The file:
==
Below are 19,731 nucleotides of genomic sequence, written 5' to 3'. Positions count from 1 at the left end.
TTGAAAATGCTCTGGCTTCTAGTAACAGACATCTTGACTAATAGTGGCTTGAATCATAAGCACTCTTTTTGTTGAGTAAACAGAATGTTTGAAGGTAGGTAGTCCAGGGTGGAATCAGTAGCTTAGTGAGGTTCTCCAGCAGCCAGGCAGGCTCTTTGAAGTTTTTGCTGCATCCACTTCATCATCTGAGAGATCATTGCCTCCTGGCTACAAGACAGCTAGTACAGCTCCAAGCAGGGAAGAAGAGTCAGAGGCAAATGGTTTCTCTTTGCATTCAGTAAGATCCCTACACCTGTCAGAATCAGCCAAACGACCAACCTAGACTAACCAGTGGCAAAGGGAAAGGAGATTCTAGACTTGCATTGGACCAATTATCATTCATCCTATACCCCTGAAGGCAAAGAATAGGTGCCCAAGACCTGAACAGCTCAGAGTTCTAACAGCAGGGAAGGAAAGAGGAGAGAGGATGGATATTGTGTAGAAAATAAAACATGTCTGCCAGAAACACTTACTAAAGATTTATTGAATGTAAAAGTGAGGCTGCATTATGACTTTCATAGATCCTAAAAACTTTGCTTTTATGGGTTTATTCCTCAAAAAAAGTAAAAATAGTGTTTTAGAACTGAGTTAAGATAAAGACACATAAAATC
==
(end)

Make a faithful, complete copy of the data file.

Below are 19,731 nucleotides of genomic sequence, written 5' to 3'. Positions count from 1 at the left end.
TTGAAAATGCTCTGGCTTCTAGTAACAGACATCTTGACTAATAGTGGCTTGAATCATAAGCACTCTTTTTGTTGAGTAAACAGAATGTTTGAAGGTAGGTAGTCCAGGGTGGAATCAGTAGCTTAGTGAGGTTCTCCAGCAGCCAGGCAGGCTCTTTGAAGTTTTTGCTGCATCCACTTCATCATCTGAGAGATCATTGCCTCCTGGCTACAAGACAGCTAGTACAGCTCCAAGCAGGGAAGAAGAGTCAGAGGCAAATGGTTTCTCTTTGCATTCAGTAAGATCCCTACACCTGTCAGAATCAGCCAAACGACCAACCTAGACTAACCAGTGGCAAAGGGAAAGGAGATTCTAGACTTGCATTGGACCAATTATCATTCATCCTATACCCCTGAAGGCAAAGAATAGGTGCCCAAGACCTGAACAGCTCAGAGTTCTAACAGCAGGGAAGGAAAGAGGAGAGAGGATGGATATTGTGTAGAAAATAAAACATGTCTGCCAGAAACACTTACTAAAGATTTATTGAATGTAAAAGTGAGGCTGCATTATGACTTTCATAGATCCTAAAAACTTTGCTTTTATGGGTTTATTCCTCAAAAAAAGTAAAAATAGTGTTTTAGAACTGAGTTAAGATAAAGACACATAAAATC